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COVID-19

United States officials are responding to the first case of coronavirus

Andy Uhler Jan 22, 2020
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A woman wears a mask on the first day of screenings for coronavirus of travelers from Wuhan, China. David McNew/Getty Images
COVID-19

United States officials are responding to the first case of coronavirus

Andy Uhler Jan 22, 2020
A woman wears a mask on the first day of screenings for coronavirus of travelers from Wuhan, China. David McNew/Getty Images
HTML EMBED:
COPY

A man in Washington state has been diagnosed with coronavirus, the first case confirmed in the United States of the potentially deadly virus discovered in China last month. It’s killed at least six people there and sickened hundreds more.

The hospitalized U.S. resident flew to Washington last week. That was before federal health officials began screening travelers from the central Chinese city of Wuhan at international airports. Screening is often the first containment measure offered by the Centers for Disease Control.

“What CDC is doing is pretty much all we can do, now,” said Ogbonnaya Omenka, assistant professor of health sciences at Butler University. He said that while it’s still early, this virus doesn’t seem to be spreading quickly from person to person. 

Emily Martin, an epidemiologist at the University of Michigan, said the CDC has a budget for when a new sickness emerges.

“So there’s a pot of money that’s kind of reserved and ready to go anytime there’s a new situation,” she said, adding that it’s local healthcare systems that feel the pinch once a case is identified in a given region.

“You get this rush of patients coming to clinics and hospitals and that’s where there’s a big economic impact,” she said.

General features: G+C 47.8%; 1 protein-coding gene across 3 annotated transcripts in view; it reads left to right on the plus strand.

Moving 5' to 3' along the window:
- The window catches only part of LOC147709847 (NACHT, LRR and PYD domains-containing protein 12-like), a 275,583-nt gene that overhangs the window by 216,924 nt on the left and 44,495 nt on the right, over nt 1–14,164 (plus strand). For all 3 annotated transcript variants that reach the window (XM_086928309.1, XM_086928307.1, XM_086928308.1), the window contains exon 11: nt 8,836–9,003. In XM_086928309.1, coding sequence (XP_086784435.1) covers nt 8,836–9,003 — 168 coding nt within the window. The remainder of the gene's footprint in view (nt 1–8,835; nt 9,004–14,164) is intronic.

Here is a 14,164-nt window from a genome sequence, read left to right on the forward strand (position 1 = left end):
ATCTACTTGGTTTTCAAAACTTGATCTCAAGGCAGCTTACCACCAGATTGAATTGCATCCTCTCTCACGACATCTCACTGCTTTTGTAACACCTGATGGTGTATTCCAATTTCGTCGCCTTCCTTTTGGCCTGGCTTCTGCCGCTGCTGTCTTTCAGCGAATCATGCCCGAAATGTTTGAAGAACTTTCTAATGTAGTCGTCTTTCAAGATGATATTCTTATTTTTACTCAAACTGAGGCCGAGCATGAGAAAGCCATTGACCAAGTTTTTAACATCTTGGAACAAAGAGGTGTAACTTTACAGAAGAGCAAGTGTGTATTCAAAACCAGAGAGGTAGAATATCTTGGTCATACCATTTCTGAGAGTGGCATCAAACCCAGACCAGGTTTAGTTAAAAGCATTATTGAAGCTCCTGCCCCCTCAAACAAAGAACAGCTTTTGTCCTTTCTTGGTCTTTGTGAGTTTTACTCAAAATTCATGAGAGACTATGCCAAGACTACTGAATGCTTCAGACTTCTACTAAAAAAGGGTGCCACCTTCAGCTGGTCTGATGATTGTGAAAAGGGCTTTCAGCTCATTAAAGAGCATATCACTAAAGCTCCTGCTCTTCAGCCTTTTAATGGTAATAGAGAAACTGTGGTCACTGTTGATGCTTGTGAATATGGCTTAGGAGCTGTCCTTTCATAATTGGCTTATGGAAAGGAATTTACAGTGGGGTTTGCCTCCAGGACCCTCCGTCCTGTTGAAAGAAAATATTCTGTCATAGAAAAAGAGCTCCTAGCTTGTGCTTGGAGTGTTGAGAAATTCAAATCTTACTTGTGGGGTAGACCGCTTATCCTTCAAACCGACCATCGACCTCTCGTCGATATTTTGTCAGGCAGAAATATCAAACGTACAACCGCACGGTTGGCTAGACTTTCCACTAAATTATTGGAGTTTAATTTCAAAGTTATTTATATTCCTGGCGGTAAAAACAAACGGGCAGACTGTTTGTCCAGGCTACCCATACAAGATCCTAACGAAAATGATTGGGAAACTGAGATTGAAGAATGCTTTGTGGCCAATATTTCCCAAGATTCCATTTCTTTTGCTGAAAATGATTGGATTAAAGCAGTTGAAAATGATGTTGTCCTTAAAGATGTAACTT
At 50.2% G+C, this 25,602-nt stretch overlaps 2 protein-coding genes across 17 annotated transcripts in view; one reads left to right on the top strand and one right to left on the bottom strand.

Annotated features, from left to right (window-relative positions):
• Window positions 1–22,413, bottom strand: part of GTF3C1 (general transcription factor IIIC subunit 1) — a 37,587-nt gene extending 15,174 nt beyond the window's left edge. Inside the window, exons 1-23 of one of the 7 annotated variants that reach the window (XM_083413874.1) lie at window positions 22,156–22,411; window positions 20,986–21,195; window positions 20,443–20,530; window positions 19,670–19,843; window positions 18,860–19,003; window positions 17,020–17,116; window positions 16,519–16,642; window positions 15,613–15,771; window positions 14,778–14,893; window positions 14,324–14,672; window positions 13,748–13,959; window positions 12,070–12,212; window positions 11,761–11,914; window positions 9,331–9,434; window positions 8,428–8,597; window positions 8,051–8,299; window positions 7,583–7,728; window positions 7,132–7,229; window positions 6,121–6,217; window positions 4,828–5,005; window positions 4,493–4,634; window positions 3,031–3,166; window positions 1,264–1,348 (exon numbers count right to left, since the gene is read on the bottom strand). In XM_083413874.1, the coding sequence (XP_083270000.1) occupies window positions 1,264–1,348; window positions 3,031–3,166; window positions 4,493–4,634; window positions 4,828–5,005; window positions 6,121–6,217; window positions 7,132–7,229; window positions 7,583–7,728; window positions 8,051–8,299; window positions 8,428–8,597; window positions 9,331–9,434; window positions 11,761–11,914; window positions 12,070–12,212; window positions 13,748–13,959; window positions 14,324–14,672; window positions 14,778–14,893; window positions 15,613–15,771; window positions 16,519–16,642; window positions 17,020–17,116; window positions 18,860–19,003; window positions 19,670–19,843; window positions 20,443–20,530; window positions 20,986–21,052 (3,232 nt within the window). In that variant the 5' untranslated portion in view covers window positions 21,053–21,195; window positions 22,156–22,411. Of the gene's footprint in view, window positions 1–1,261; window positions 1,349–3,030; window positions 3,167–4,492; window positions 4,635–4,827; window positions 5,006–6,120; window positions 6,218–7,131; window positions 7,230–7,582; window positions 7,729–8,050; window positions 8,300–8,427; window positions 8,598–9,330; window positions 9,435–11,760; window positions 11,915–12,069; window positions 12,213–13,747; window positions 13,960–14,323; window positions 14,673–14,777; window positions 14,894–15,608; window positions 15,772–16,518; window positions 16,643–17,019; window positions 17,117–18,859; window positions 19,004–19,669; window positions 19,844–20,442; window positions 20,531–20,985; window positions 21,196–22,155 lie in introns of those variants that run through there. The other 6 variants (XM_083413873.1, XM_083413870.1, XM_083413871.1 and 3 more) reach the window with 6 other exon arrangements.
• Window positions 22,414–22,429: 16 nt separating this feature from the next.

Shares in pharmaceutical firms and mask makers in China have surged this week because of the outbreak

COVID-19 Economy FAQs

So what’s up with “Zoom fatigue”?

It’s a real thing. The science backs it up — there’s new research from Stanford University. So why is it that the technology can be so draining? Jeremy Bailenson with Stanford’s Virtual Human Interaction Lab puts it this way: “It’s like being in an elevator where everyone in the elevator stopped and looked right at us for the entire elevator ride at close-up.” Bailenson said turning off self-view and shrinking down the video window can make interactions feel more natural and less emotionally taxing.

How are Americans spending their money these days?

Economists are predicting that pent-up demand for certain goods and services is going to burst out all over as more people get vaccinated. A lot of people had to drastically change their spending in the pandemic because they lost jobs or had their hours cut. But at the same time, most consumers “are still feeling secure or optimistic about their finances,” according to Candace Corlett, president of WSL Strategic Retail, which regularly surveys shoppers. A lot of people enjoy browsing in stores, especially after months of forced online shopping. And another area expecting a post-pandemic boost: travel.

What happened to all of the hazard pay essential workers were getting at the beginning of the pandemic?

Almost a year ago, when the pandemic began, essential workers were hailed as heroes. Back then, many companies gave hazard pay, an extra $2 or so per hour, for coming in to work. That quietly went away for most of them last summer. Without federal action, it’s mostly been up to local governments to create programs and mandates. They’ve helped compensate front-line workers, but they haven’t been perfect. “The solutions are small. They’re piecemeal,” said Molly Kinder at the Brookings Institution’s Metropolitan Policy Program. “You’re seeing these innovative pop-ups because we have failed overall to do something systematically.”

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